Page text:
Girl battles cancer and wins, then she's expelled for missing school
In August 2012, Rose McGrath began the fight for her life.
The US girl was diagnosed with acute lymphoblastic leukaemia – cancer of the white blood cells.
But she was determined to battle the disease and win.
Two-and-a-half years later, the 12-year-old girl stopped her treatment. She had triumphed over cancer.
Then came the devastating news.
She was being dismissed from school for her low-attendance record and poor academic performance.
Rose said while crying: "I didn't do anything wrong, but they still got rid of me."
'She's not having fun, she's sick'
The notice of her dismissal from St. Joseph's Middle School, a private Catholic school in the US state of Michigan, came in the mail last week.
Rose's mother, Mrs Barbara McGrath, said:
"It's not like she's out at the mall having fun, she's in her bed, sick with nausea, vomiting, abdominal pain.
She's not having fun, she's sick. She'd be at school if she could."
She added that her daughter was still recovering from the sickness.
"Even though she's now done with her treatments you still have a very long recovery process because you've basically just put two and a half years of poison into your body.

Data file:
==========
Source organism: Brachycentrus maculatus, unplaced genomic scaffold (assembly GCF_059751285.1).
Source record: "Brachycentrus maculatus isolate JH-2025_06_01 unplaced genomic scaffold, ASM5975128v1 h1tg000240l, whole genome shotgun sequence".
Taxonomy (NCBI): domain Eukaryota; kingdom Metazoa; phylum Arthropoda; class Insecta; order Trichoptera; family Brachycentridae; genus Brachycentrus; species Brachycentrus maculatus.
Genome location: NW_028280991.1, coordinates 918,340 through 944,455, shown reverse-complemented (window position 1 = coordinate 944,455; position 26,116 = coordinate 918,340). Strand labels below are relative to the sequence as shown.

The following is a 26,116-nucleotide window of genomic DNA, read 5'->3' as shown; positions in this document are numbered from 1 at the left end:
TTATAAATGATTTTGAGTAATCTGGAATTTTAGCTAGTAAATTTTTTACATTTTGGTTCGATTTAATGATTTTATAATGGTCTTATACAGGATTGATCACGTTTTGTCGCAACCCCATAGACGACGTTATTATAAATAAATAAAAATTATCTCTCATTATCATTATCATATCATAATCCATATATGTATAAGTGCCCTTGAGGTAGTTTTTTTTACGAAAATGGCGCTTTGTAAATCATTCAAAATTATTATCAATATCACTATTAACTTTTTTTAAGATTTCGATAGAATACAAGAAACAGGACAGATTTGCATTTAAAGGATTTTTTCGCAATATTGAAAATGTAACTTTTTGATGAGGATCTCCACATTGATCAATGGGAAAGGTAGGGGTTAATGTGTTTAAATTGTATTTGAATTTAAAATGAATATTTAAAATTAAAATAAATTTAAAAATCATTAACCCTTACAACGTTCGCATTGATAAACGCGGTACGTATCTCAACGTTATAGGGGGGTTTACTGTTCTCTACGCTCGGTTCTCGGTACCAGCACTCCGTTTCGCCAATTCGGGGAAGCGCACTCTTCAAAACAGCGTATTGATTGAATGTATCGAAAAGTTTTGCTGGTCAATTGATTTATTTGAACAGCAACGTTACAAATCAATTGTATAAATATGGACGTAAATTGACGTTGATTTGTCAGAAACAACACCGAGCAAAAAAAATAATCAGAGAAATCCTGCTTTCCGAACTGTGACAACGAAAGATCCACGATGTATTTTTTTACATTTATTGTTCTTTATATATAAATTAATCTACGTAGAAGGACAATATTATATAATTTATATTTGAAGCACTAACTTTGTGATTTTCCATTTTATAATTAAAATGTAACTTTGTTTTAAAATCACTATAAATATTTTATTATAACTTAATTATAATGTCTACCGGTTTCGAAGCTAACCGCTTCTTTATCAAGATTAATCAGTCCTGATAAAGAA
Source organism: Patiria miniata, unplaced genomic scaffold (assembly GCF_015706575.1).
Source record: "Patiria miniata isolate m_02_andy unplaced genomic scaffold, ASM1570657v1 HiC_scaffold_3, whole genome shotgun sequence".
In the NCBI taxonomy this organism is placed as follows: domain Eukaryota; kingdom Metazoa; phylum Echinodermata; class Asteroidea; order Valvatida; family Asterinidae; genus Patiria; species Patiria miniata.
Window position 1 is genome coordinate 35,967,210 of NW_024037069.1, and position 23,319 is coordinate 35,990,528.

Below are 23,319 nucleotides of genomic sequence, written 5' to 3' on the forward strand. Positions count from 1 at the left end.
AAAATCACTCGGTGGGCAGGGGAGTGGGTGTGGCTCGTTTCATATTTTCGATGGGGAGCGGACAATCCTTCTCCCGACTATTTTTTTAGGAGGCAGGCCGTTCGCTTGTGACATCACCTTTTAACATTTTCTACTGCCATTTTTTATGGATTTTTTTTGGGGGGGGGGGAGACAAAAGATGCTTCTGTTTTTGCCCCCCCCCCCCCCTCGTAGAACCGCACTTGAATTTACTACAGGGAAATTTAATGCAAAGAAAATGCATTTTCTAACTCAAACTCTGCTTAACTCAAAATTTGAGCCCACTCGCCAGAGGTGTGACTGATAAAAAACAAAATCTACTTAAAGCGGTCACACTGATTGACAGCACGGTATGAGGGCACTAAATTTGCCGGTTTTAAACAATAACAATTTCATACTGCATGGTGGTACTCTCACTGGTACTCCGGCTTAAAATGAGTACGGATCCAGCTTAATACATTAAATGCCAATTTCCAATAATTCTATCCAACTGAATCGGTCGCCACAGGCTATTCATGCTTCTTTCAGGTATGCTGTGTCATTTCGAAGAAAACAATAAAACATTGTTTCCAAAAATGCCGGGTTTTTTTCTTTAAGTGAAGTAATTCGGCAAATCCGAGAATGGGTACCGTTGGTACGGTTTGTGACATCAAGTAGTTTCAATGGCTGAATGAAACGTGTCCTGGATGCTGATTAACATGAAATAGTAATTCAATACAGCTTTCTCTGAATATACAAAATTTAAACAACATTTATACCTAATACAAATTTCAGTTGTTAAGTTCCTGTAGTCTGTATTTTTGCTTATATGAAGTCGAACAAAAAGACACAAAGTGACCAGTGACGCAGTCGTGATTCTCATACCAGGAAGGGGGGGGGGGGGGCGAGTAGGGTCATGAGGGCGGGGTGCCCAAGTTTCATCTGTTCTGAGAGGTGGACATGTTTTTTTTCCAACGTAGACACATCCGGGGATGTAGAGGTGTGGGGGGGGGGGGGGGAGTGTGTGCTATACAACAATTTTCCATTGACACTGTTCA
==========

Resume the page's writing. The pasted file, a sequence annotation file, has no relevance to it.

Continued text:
You're not recovering overnight."
'When I'm at school I'm like everyone else'
Rose told WWMT: "When I'm at home, I'm sick, I don't feel well, no one else does that. But when I'm at school I'm like everyone else."
Despite only attending 32 full days of school this year, Rose was on track to pass her core classes, her parents claimed.
In the notice, the school said it had tried to work with Rose to reduce her workload, reported CBS News.
Father John Fleckenstein, with Battle Creek Area Catholic Schools, said: "These were extraordinary circumstances, but so many accommodations were made we felt eventually it became a point where we really had to help Rose, by being able to make sure that she was getting the assistance that she needed and to learn."
Rose's parents have filed a complaint with the Office for Civil Rights.